No less has been the damage to institutional credibility. The RBI is yet to convincingly demonstrate that the demonetisation decision was not forced on it. At any rate, it was ill-prepared to deal with the aftermath, in terms of making available adequate quantity of replacement notes in the right denominations. That remonetised notes are mostly of the illiquid Rs 2,000 denomination — constituting over 50 per cent of the total value of currency in circulation even as late as March 31 — didn’t help matters.
The economic costs— whether manifested in a crash in farm produce prices or a wide swathe of cash-dependent informal enterprises going bust, not to mention the sheer time wasted waiting in lines — are incalculable.
In the period immediately after demonetisation, there was expectation that it would bring a windfall for the Centre. To the extent that the scrapped Rs 500 and Rs 1,000 denomination notes were not deposited or exchanged at banks — especially by those who had hoarded their ill-gotten wealth significantly in cash — the resultant reduction in the Reserve Bank of India’s (RBI) currency liabilities would generate a “profit”, which it could then distribute as dividend to the government. But this did not happen.
Potential advantages of demonetisation:
Attack on the scourge of black money, tackling corruption, counterfeit currency, terror funding and reducing dependence on cash
Salient lessons learnt:
The government did not seek the advice of experts before going ahead. The strategic decision to surprise holders of illegal wealth would anyway have restricted the circle of those who could be informed, but it seems that the idea didn’t come from experienced policy advisers.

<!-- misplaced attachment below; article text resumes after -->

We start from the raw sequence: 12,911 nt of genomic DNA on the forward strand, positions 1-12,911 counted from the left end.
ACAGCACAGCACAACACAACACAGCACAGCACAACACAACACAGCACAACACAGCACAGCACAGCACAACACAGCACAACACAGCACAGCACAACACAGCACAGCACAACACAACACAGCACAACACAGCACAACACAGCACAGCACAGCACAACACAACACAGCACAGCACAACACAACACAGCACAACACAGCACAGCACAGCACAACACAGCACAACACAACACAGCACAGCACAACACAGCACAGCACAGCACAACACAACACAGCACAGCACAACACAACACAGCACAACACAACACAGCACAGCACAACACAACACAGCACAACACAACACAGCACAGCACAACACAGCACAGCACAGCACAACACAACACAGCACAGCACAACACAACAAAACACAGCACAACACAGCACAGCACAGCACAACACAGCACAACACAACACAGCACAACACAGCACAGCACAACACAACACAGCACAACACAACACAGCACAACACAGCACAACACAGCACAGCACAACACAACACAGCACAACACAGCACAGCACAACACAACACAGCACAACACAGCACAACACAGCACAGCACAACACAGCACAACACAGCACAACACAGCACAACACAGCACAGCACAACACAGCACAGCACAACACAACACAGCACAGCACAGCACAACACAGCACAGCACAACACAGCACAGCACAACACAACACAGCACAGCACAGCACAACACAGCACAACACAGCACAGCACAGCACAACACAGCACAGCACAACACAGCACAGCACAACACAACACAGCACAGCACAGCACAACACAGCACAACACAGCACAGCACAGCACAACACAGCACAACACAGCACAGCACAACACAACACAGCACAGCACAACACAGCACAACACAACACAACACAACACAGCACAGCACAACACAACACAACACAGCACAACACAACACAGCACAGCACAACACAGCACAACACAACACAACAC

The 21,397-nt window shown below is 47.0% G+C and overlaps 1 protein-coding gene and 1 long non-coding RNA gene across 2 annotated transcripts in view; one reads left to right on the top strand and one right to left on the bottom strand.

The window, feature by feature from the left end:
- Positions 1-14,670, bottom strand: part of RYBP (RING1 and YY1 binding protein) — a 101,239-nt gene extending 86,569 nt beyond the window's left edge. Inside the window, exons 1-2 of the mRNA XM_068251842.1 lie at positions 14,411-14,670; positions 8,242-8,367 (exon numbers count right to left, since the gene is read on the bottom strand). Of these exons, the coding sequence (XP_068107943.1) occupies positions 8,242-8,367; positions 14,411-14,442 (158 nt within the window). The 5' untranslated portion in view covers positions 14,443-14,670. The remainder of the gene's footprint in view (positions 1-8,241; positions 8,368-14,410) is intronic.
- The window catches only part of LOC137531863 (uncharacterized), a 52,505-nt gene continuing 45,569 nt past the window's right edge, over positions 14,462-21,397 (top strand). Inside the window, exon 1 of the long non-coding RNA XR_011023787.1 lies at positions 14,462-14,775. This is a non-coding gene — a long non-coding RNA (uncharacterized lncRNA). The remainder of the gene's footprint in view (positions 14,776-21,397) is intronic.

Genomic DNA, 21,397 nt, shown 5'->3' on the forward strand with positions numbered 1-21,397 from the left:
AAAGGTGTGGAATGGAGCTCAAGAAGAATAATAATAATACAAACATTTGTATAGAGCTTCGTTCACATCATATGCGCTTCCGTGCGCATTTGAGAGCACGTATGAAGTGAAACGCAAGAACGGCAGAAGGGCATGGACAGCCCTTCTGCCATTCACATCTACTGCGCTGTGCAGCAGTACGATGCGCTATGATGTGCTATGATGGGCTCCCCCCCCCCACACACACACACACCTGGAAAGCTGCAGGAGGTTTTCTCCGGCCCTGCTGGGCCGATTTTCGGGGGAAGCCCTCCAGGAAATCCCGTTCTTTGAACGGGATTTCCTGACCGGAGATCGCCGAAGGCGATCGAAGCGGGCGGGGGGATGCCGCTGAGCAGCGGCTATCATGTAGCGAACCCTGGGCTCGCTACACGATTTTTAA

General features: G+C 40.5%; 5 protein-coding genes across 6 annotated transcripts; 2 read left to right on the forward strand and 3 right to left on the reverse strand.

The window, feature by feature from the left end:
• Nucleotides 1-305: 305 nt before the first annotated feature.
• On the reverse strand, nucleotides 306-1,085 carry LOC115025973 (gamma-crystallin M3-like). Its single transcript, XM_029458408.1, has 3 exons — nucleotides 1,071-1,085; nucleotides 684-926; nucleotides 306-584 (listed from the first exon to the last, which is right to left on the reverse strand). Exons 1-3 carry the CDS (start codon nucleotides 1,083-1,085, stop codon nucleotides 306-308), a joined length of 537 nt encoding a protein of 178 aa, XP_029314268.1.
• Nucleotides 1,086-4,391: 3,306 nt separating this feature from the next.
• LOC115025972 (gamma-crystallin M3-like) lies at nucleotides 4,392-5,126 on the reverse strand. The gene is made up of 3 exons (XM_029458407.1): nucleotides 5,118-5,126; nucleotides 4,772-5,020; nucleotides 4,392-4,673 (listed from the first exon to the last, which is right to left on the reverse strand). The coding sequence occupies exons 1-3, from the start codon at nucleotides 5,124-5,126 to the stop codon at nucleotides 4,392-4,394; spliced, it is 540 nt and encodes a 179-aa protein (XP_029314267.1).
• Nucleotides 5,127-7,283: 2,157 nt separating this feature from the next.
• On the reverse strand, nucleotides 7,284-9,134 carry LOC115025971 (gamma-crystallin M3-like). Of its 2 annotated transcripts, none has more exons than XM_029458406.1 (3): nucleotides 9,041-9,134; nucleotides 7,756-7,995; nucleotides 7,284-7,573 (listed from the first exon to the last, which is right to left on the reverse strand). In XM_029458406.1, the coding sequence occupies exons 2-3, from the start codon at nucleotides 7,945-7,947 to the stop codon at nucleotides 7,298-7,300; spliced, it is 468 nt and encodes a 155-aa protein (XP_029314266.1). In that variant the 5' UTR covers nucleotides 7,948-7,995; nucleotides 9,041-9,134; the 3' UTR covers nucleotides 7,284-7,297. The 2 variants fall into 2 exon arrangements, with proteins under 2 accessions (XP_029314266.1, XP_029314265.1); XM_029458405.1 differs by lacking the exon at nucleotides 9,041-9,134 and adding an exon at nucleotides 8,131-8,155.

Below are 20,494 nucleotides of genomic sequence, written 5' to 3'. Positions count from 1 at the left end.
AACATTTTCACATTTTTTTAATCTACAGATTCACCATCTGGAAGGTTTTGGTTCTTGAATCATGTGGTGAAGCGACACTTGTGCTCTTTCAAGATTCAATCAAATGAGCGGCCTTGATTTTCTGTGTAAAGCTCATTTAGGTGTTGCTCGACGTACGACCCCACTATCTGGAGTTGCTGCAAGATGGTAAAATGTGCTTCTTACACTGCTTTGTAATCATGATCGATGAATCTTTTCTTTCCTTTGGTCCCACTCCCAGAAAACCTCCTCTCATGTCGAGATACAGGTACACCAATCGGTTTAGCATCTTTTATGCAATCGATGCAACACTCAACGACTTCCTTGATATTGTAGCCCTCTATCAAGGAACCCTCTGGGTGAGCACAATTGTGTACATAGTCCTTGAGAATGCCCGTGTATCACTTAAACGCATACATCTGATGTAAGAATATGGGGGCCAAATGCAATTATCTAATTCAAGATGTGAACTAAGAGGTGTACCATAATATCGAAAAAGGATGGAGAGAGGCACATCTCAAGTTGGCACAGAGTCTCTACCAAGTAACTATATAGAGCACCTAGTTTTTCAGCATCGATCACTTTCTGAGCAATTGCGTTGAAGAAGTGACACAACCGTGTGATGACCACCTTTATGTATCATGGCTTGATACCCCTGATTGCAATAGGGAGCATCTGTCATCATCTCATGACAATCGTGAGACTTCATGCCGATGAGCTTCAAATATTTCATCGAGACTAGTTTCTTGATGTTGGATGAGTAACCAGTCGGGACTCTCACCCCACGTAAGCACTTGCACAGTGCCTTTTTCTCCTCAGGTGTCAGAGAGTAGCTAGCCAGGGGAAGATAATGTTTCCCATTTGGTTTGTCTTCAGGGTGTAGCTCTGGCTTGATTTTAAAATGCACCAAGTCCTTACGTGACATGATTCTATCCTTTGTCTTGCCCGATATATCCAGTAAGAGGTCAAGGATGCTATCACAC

Good policy design should take into account how people will respond to any change in the rules of the game. In other words, incentives matter. Most rational human beings will adjust their behaviour to further their self-interest. Those who had illegal wealth held in cash obviously gamed the cash exchange process. Good incentive-compatible policy design is thus as important as good policy intent.
Political dynamics can be quite different from economic dynamics. That voters have continued to back the Bharatiya Janata Party (BJP) despite the pain imposed by demonetisation shows that the ruling party has gradually redefined its typical voter from the traditional trading base that supported the Bharatiya Jana Sangh to the aspirational middle class that has a lower tolerance for corruption.
International evidence suggests that few countries address the problem of black money by demonetising their currencies. If the problem is large-scale crime, corruption, bribery, bureaucrat-politician nexus, rent seeking, tax evasion etc. the answer lies in reforming the criminal justice system, law and order, administrative reforms, bringing transparency in the functioning of the state and rationalisation and simplification of the tax system. In this context, the GST will be a far more effective mechanism to bring down tax evasion in indirect taxes considering the greater incentive for compliance that its design holds.
This episode in India’s policy-making highlights an essential tenet of policy-making — the need for a cost benefit analysis. For any objective that is to be achieved, we need to examine various policy options and analyse their costs and efficacy. For an economy on the path of reform, with many more reforms still to come, long-term sustainable impact can be achieved only when we strengthen the policy-making process as well.
It is still quite possible that demonetisation will have positive consequences over a longer period— the growth in the direct tax base, the switch in the financial holdings of households from cash to bank deposits, and the increased use of digital payments. The question to be asked is whether the potential long-term benefits will be greater than the short-term costs that the Indian economy had to bear.
Connecting the dots:
What were the objectives of demonetisation? How far was it successful? Critically analyze.
The demonetisation drive in many ways proved to be a fialed one. Discuss. What are the lessons learnt when it comes to policy-making in future.